Buying a Property with an old loft conversion – do I need to worry about Planning Permission or Building Control?

When purchasing a property, it is important that the necessary planning permissions and building regulation consents are in place for works that have been undertaken.

Do all loft conversions need Planning Permission?

Most loft conversions do not require Planning Permission as they often come within the’ Permitted Development’ provisions, which allow homeowners to improve and extend their homes without applying for Planning Permission. There are exceptions to this, however, where Planning Permission is required such as where you extend or alter the roof space/height and it exceeds certain limits and conditions. It is therefore important to check whether the works came within Permitted Development where Planning Permission would not have been required.

Do all loft conversions need Building Regulation Consent?

In relation to Building Regulation Consent, this is generally required to convert a loft or attic into a ‘liveable space’. The date the loft conversion was carried out may be relevant. This is because Completion Certificates were generally not introduced until the late-1980s and also some council records may not extend this far back. More recent works, the owner carrying out the works would have been required to obtain Building Regulations approval for the conversion.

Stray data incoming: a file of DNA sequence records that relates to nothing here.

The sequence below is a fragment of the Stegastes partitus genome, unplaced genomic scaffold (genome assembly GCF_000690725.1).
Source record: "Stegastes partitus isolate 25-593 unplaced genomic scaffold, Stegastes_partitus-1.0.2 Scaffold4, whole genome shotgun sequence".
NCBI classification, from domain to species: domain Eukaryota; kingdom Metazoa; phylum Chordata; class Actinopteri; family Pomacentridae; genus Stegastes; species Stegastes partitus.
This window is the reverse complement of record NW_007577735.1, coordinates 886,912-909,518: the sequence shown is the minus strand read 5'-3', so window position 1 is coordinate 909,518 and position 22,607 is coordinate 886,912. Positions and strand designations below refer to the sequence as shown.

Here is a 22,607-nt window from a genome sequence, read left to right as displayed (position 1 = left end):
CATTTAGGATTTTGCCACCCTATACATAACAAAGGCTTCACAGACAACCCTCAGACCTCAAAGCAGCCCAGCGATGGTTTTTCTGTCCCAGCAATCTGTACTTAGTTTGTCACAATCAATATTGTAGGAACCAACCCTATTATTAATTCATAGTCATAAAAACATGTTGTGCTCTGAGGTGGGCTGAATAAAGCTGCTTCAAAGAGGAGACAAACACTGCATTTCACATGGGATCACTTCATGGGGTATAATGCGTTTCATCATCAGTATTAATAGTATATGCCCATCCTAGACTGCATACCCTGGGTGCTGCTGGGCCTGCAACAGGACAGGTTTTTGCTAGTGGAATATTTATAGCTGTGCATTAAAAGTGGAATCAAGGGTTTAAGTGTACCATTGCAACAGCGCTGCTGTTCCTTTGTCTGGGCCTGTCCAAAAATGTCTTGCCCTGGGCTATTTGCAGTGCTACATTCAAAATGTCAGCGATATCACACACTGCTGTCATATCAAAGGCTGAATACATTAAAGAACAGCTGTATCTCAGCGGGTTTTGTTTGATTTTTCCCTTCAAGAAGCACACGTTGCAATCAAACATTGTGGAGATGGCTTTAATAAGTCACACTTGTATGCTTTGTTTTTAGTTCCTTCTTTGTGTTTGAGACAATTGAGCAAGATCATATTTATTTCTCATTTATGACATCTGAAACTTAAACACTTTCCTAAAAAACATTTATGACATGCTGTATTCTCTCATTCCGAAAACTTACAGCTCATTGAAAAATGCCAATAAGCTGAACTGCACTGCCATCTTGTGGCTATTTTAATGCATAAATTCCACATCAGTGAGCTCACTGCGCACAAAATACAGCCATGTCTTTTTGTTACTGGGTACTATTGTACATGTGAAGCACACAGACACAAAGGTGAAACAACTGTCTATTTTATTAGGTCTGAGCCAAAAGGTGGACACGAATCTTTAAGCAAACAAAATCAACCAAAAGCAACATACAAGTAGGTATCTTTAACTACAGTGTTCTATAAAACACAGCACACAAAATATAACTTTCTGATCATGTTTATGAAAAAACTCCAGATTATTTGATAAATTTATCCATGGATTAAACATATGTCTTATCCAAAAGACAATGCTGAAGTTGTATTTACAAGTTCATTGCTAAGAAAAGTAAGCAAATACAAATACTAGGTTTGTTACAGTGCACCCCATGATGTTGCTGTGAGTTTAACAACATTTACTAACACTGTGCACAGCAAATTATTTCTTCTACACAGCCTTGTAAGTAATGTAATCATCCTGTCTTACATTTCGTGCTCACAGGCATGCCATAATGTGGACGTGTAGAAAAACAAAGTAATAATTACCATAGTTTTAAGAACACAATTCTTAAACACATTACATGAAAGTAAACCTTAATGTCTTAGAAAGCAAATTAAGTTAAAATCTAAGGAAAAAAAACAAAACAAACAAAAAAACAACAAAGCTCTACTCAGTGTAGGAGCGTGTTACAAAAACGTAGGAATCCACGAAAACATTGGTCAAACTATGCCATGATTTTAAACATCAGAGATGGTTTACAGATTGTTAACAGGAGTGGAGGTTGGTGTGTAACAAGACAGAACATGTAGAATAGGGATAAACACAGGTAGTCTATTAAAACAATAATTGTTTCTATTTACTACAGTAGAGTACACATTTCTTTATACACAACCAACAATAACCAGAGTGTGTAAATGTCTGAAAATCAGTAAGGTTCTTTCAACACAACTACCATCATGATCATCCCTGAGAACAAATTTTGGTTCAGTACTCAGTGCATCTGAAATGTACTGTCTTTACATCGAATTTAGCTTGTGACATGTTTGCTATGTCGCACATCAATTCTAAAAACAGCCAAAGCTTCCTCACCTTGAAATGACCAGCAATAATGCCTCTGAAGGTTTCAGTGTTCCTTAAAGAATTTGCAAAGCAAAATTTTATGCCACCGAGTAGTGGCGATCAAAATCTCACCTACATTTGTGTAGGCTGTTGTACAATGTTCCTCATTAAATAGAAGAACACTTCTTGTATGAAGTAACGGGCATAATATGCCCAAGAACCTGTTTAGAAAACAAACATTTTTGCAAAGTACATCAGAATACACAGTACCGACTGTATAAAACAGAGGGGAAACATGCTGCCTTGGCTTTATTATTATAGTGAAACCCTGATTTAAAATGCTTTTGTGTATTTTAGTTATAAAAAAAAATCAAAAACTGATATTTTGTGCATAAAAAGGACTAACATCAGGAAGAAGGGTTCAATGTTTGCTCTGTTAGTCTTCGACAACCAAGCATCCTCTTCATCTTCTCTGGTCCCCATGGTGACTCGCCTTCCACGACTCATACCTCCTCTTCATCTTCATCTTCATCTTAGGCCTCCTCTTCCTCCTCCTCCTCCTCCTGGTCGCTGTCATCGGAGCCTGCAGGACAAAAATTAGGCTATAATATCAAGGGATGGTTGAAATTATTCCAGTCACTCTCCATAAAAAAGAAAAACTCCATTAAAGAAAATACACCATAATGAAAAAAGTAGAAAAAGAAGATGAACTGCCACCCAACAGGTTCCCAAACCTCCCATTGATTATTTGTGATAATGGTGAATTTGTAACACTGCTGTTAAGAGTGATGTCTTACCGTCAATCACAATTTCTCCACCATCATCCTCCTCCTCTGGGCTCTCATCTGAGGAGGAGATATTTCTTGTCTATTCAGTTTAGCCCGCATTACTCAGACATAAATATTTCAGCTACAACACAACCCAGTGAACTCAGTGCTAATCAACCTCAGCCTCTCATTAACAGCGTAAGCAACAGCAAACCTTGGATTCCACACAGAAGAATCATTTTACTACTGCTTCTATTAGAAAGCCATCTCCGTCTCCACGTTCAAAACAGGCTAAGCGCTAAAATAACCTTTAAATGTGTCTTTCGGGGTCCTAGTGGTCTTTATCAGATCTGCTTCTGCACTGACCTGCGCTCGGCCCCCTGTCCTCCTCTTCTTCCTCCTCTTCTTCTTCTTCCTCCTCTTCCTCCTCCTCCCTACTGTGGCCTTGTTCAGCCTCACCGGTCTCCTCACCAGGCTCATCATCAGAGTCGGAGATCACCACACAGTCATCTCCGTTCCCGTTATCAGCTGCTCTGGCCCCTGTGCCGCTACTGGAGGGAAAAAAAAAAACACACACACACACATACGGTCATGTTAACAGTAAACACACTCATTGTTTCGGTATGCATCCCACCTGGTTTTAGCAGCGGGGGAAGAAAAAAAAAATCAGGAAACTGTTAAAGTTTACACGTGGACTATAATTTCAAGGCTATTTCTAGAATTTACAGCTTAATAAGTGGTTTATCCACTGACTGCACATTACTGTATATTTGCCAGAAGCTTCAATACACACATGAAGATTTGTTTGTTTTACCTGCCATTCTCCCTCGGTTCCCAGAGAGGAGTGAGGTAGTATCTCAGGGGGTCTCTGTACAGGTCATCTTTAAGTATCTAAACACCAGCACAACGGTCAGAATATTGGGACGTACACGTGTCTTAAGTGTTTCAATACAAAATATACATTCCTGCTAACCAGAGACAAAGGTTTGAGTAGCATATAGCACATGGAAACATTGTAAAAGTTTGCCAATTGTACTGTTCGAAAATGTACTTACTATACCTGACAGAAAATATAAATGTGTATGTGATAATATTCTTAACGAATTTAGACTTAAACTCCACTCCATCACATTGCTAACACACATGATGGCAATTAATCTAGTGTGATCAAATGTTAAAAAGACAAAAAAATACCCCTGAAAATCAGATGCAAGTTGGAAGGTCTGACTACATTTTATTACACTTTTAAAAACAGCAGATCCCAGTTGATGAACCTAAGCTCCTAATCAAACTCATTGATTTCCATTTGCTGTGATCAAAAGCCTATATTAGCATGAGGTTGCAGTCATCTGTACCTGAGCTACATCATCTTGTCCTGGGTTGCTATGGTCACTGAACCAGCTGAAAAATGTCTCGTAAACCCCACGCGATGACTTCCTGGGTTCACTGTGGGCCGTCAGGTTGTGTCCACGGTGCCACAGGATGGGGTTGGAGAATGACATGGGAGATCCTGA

The situation is more complicated where a previous owner and not the Seller carried out the loft conversion, they have no information on the works carried out.

What happens if no Building Regulation Consent was obtained?

If Building Regulation Consent was needed but not obtained, here are a number of options open for a Buyer:

  • if the works were carried out after October 1985 it is possible to ask the Seller to obtain a ‘Regularisation Certificate ‘from the Local Authority. This is effectively retrospective consent for work already carried out to ascertain if there is anything that is non-compliant with the building work; or
  • ask the Seller to provide a Building Regulation Indemnity Insurance Policy at their own cost. An indemnity policy however does not cover the standard of work carried out or the cost of any repairs or remedial works required, which the Buyer would be responsible for; or
  • use the loft room for storage only and not as a habitable space.

The Local Authority can make an application to the High Court for an injunction to require the alteration or removal of work carried out and there is no time limit in relation to this it is therefore important to consider all the above factors and to obtain guidance from a Surveyor as well as a Conveyancer who will be able to advise you in more detail.

Our experienced and friendly residential conveyancing team will be happy to assist you with a purchase or general advice in relation to the above.

Rachel Butterfield